“When I first picked up the guitar, I had to be no more than six or seven,” Lurrie recalls. “My dad had a guitar around the house, so I took it and learned the I-IV-V chords and some Jimmy Reed songs. As a teenager, I sat in with Willie Dixon’s band a lot.”
Lurrie, 46, has his own impressive resume—including half a dozen scorching electric solo discs (not to mention lengthy stints with Koko Taylor, Lovie Lee, Eddie C. Campbell, and the Sons of Blues). But it’s his pairing with his father in an acoustic blues setting that may long be remembered as some of his finest work. Alligator Records issued Second Nature last summer after the tracks sat unreleased for almost 15 years. Recorded on a night off during a European tour in 1991, the cuts are rife with serious acoustic-blues guitar, not to mention some mean harp blowing by dad.
What were the Second Nature sessions all about?
My dad and I had a tour lined up in Finland. Chip Covington, the guy who booked the gigs, asked us right before the tour ended if we’d like to record an acoustic set. We went into a studio in Finland and recorded those songs. It was just me, Carey, and my teenage brother James—our drummer—on tambourine. We enjoyed it. It was a three-hour live session, and it came out good.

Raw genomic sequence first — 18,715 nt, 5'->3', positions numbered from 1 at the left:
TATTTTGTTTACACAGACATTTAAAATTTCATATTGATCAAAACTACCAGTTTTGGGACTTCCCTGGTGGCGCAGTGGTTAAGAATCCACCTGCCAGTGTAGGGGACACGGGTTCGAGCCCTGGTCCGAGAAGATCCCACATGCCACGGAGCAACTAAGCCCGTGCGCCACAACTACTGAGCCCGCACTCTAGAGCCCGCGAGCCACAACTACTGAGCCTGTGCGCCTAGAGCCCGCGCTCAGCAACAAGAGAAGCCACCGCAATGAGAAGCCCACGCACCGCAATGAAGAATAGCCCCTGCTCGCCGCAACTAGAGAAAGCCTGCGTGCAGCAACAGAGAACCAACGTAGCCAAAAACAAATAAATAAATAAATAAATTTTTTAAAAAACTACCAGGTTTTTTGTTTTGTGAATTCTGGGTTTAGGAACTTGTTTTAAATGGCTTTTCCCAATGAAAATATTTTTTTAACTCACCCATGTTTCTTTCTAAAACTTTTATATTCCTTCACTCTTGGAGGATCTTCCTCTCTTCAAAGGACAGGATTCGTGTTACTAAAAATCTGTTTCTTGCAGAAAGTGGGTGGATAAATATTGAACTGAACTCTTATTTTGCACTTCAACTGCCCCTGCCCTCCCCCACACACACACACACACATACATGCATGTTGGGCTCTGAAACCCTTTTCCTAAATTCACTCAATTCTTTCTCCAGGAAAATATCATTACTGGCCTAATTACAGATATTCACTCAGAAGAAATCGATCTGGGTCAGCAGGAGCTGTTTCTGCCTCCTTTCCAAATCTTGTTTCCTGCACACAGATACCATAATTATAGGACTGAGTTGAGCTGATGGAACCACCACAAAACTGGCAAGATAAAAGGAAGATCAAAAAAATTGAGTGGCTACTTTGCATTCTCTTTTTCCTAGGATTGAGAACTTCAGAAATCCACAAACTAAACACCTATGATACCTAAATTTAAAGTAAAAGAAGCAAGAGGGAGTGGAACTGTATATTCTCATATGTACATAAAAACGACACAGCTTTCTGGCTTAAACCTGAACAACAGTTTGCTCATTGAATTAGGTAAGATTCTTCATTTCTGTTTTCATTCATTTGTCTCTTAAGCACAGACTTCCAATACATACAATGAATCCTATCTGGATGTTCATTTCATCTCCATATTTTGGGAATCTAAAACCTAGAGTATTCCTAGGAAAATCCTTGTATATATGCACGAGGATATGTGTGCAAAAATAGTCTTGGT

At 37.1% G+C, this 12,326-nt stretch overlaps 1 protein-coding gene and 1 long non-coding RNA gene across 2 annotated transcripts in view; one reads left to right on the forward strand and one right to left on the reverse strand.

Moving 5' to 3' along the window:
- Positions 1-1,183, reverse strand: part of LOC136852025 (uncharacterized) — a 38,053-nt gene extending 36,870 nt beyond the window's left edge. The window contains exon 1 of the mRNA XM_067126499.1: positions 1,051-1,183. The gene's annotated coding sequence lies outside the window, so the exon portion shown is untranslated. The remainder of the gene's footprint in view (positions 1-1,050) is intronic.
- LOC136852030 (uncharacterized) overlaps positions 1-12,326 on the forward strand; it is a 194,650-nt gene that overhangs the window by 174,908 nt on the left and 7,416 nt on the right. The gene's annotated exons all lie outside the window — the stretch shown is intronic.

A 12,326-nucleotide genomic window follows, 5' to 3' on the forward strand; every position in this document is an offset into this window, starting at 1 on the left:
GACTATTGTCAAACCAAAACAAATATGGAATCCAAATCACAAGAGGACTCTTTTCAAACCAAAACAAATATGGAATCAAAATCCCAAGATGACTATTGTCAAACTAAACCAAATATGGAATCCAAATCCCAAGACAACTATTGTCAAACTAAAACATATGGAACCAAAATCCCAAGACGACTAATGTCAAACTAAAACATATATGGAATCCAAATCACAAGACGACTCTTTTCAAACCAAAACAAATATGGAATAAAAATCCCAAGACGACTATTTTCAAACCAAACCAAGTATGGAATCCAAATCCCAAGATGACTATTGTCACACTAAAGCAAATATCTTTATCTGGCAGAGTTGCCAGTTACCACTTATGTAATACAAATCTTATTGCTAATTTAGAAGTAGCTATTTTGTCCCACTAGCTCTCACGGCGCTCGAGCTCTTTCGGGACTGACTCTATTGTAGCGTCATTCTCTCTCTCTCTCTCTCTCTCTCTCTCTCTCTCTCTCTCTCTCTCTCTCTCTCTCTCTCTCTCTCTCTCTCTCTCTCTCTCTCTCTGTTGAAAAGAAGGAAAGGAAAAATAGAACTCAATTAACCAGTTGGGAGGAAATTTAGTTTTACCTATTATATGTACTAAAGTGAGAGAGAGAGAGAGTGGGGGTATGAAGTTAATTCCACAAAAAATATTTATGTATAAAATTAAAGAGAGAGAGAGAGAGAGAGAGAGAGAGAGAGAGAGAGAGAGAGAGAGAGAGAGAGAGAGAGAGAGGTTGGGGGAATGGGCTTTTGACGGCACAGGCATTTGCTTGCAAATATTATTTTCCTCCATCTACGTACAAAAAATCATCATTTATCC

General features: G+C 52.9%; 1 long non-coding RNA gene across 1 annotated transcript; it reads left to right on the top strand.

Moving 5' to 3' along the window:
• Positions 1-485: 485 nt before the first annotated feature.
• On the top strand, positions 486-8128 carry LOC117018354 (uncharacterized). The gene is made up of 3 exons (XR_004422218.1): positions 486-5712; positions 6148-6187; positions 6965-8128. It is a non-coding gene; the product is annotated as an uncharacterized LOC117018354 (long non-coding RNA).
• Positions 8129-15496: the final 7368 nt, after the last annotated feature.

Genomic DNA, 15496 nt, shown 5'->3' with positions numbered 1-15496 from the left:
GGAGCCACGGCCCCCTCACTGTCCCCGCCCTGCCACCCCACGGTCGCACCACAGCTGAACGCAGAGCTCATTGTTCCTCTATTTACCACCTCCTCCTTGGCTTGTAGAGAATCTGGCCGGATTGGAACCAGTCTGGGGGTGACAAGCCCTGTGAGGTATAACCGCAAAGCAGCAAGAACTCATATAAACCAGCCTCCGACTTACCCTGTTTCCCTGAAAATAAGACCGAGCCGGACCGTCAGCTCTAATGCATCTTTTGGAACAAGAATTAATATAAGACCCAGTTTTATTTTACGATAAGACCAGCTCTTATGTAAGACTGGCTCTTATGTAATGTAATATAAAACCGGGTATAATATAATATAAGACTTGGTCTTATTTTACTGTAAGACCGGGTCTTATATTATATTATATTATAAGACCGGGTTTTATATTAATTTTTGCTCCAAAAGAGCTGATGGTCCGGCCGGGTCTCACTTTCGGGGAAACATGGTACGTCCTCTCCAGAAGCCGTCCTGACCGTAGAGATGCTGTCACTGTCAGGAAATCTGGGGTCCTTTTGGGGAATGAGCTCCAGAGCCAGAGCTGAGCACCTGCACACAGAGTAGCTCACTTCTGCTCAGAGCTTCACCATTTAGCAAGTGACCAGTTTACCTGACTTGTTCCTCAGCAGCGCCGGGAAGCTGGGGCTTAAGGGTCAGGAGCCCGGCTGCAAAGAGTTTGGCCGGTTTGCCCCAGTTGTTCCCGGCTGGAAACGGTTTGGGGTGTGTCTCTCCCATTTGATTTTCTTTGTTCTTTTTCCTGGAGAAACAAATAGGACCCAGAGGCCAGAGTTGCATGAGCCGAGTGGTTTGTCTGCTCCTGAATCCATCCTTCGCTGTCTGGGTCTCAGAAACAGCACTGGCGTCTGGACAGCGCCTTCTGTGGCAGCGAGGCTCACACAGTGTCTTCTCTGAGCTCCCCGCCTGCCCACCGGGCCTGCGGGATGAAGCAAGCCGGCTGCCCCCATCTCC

What took so long for these tracks to be released?
The record was in Chip’s hands, and he just forgot about it. But Chip was booking me recently, and he introduced the recordings to Alligator’s Bruce Iglauer.
Have you been doing acoustic shows with your father since this disc was released?
Oh yeah. We went to France, and we’ve done shows in the States. We’re going to Belgium in a couple weeks, and we’re going to do a tour in Italy later this year.
What acoustic guitars are you playing these days?
I have a Taylor 310ce, a ’70 Garcia classical guitar, and an Ovation 1111-4 Standard Balladeer—which was given to me by a writer who did a story on me years ago. That was the only guitar I had for a while. Unfortunately, I don’t remember what I played on Second Nature. That was a long time ago.
Even your electric style seems to have an acoustic country-blues influence. Was that where you started?
I was living in the country down south when I was young, so I learned the acoustic, country-blues fingerpicking style. I don’t even use a pick when I’m playing electric. I still play acoustic for a few songs at every gig. I’ll have the band take a break, and I’ll play solo acoustic for a few tunes, maybe “Key to the Highway,” or something by Robert Johnson. I’ll always play acoustic.